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Lesson 8Perl e modifier
Objective e modifier is placed at the end of the substitution expression.

Perl e modifier

The e modifier is used when you want the right-hand side of the substitution expression to be evaluated as code, instead of being treated as a string.
For example,
s/$(\w+)//e;

If there is a need to substitute the substring with a replacement string which is a regular expression to be evaluated, the 'e' modifier is used. The 'e' modifier is placed at the end of the substitution expression.
s/To_be_replaced/Regular_Expression/e;

That will replace anything that looks like a Perl scalar variable with the contents of that variable. This is extremely useful for embedding values in a text file.
Let us look at this example more closely:


Perl e-substitution Modifier

Converting number formats

Sometimes the unstructured data that you receive will contain numerical data and the only changes that you will want to make are to reformat the numbers into a standardized format. This breaks down into two processes.
  1. First you have to recognize the numbers you are interested in, then
  2. you need to reformat them.

Recognizing numbers

How do you recognize a number? The answer depends on what sort of numbers you are dealing with. Are they integers or floating points? Can they be negative? Do you accept exponential notation (such as 1E6 for 1 × 106)?
When you answer these questions, you can build a regular expression that matches the particular type of number that you need to process.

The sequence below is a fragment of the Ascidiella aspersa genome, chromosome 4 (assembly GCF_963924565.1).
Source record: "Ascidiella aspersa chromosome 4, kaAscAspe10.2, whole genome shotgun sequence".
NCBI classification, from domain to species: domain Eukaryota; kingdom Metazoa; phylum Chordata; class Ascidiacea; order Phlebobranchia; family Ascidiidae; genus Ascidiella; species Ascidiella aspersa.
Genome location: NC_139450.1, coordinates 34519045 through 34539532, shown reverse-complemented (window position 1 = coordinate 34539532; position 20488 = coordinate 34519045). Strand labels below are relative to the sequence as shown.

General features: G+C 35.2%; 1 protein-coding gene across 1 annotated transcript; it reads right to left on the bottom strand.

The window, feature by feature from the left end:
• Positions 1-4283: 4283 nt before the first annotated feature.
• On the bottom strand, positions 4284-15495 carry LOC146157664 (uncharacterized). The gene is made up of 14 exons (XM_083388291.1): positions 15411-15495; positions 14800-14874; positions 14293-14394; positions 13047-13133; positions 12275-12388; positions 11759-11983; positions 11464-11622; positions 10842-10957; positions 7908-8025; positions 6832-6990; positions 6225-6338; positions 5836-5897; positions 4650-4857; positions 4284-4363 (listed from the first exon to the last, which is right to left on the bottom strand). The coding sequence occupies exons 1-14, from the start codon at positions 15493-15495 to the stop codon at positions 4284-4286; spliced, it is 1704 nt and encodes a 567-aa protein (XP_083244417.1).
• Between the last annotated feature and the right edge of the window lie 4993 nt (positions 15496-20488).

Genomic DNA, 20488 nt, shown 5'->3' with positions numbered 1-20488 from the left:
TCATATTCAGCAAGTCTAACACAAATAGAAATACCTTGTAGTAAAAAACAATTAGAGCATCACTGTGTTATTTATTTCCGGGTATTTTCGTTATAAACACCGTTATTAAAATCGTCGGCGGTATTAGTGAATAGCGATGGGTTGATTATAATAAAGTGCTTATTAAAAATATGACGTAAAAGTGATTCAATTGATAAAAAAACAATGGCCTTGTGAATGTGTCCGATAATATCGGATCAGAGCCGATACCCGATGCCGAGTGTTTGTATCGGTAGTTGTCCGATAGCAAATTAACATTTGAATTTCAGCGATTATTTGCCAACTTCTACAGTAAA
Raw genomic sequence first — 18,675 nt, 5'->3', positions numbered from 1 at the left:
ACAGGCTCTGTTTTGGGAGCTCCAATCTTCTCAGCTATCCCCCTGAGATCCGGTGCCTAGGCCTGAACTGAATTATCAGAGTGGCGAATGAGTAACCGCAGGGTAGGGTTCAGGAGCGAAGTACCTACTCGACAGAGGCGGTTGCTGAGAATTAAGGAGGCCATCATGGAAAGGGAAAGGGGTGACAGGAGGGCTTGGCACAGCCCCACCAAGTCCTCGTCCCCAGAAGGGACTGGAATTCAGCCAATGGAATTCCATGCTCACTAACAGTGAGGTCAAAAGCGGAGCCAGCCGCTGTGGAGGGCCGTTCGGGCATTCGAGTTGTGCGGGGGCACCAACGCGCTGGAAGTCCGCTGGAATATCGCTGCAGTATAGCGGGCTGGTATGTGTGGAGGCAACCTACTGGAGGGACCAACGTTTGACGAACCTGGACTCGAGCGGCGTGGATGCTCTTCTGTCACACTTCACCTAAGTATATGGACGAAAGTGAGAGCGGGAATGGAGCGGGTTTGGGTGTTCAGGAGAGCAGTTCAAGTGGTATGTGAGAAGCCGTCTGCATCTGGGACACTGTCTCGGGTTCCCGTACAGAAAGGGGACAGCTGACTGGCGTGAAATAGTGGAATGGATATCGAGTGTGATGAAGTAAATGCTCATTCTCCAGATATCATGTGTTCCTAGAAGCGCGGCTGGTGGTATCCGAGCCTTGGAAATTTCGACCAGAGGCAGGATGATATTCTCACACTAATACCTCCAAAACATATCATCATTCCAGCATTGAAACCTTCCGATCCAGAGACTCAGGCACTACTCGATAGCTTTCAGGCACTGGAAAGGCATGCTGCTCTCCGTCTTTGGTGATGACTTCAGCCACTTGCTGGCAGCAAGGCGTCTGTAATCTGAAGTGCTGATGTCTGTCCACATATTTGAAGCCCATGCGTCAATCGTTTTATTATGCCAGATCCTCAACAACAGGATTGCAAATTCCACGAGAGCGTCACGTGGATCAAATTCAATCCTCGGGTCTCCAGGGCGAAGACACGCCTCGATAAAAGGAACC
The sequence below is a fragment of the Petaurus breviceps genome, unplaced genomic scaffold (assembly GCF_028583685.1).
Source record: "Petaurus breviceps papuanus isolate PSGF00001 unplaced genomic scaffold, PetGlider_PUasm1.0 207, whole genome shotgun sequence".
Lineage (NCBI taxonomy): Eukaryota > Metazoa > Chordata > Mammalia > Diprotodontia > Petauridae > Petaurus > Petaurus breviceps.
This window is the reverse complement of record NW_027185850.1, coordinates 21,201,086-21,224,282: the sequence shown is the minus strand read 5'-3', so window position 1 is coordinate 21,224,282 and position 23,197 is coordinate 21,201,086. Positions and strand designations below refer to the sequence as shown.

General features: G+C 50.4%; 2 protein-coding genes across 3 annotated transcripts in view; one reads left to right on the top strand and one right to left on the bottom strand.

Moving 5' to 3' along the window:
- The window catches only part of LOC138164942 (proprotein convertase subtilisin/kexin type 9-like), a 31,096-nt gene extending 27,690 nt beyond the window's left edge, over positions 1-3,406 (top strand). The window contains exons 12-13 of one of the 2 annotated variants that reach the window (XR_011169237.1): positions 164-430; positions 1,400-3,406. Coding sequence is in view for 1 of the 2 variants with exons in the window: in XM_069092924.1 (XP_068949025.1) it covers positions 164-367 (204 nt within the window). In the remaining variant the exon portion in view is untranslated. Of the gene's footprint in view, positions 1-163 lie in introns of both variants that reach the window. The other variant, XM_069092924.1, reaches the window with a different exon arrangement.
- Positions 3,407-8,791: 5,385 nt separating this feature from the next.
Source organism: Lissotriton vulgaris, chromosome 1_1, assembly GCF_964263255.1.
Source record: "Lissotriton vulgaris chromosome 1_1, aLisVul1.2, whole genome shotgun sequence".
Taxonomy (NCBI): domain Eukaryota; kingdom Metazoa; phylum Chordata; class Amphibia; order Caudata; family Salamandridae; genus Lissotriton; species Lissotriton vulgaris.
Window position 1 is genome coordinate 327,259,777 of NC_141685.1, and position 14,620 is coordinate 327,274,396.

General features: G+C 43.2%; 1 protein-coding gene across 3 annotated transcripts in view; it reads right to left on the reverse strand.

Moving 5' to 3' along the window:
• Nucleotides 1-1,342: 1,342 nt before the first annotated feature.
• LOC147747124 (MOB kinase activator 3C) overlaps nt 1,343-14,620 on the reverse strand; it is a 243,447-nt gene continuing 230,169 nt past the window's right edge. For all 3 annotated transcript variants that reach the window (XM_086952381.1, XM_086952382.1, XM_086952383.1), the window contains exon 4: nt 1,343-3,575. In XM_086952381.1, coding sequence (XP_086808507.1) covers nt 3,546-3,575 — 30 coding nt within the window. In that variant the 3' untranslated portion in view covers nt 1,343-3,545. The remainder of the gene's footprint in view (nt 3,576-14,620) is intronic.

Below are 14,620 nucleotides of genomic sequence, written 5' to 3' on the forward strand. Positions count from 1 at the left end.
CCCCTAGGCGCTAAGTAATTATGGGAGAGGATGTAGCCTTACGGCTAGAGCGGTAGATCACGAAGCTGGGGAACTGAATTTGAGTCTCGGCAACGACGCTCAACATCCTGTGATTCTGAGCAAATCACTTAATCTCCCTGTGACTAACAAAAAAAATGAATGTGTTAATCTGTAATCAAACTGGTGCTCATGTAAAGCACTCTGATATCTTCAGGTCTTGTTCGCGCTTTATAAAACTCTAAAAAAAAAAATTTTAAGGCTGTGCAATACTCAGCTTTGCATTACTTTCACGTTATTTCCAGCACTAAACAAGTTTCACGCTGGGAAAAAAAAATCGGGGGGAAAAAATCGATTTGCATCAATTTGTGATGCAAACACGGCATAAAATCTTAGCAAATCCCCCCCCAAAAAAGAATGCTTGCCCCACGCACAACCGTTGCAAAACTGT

To match natural numbers (i.e., positive integers) you can use a simple regular expression such as:

/\d+/

To match integers (with optional +/- signs) use
/[-+]?\d+/

To match a floating point number use
/[-+]?(\d+(\.\d*)?|\.\d+)/

To match a number that can optionally be in exponential notation, use
/[-+]?(?=\d|\.\d)\d*(\.\d*)?([eE]([-+]?\d+))?/

As these become rather complex, it might be a suitable time to consider using Perl's precompiled regular expression feature and creating your number-matching regular expressions in advance. You can do something like this:
my $num_re = qr/[-+]?(?=\d|\.\d)\d*(\.\d*)?([eE]([-+]?\d+))?/;
my @nums;
while ($data =~ /$num_re/g) {
  push @nums, $1;
}
to print out a list of all of the numbers in $data.
If you have a function, reformat, that will change the numbers into your preferred format then you can use code like this:
$data =~ s/$num_re/reformat($1)/ge;

which makes use, once more, of the e modifier to execute the replacement string before using it.
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